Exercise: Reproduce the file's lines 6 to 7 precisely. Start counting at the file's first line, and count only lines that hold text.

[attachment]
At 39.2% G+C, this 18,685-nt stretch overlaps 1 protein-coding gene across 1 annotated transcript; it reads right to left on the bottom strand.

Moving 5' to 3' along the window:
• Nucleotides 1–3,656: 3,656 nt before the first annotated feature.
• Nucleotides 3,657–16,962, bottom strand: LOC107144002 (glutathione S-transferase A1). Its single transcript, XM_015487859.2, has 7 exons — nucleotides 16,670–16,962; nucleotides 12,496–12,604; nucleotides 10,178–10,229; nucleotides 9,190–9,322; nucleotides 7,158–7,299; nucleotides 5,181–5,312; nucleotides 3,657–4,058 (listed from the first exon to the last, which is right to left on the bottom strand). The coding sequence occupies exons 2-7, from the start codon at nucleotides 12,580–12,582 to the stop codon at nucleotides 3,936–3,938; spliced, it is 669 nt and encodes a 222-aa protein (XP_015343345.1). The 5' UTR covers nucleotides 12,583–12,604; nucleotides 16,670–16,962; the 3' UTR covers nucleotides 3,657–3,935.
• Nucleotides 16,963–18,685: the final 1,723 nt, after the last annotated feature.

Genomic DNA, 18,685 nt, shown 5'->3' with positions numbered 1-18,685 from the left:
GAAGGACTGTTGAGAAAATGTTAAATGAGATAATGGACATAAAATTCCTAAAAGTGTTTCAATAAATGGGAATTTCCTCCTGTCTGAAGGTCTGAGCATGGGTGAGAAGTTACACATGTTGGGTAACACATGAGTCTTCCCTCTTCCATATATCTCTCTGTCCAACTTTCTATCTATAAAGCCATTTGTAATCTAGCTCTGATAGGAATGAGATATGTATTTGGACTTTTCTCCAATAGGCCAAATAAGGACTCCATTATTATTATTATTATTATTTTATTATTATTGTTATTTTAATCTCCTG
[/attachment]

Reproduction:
Genomic DNA, 18,685 nt, shown 5'->3' with positions numbered 1-18,685 from the left:
GAAGGACTGTTGAGAAAATGTTAAATGAGATAATGGACATAAAATTCCTAAAAGTGTTTCAATAAATGGGAATTTCCTCCTGTCTGAAGGTCTGAGCATGGGTGAGAAGTTACACATGTTGGGTAACACATGAGTCTTCCCTCTTCCATATATCTCTCTGTCCAACTTTCTATCTATAAAGCCATTTGTAATCTAGCTCTGATAGGAATGAGATATGTATTTGGACTTTTCTCCAATAGGCCAAATAAGGACTCCATTATTATTATTATTATTATTTTATTATTATTGTTATTTTAATCTCCTG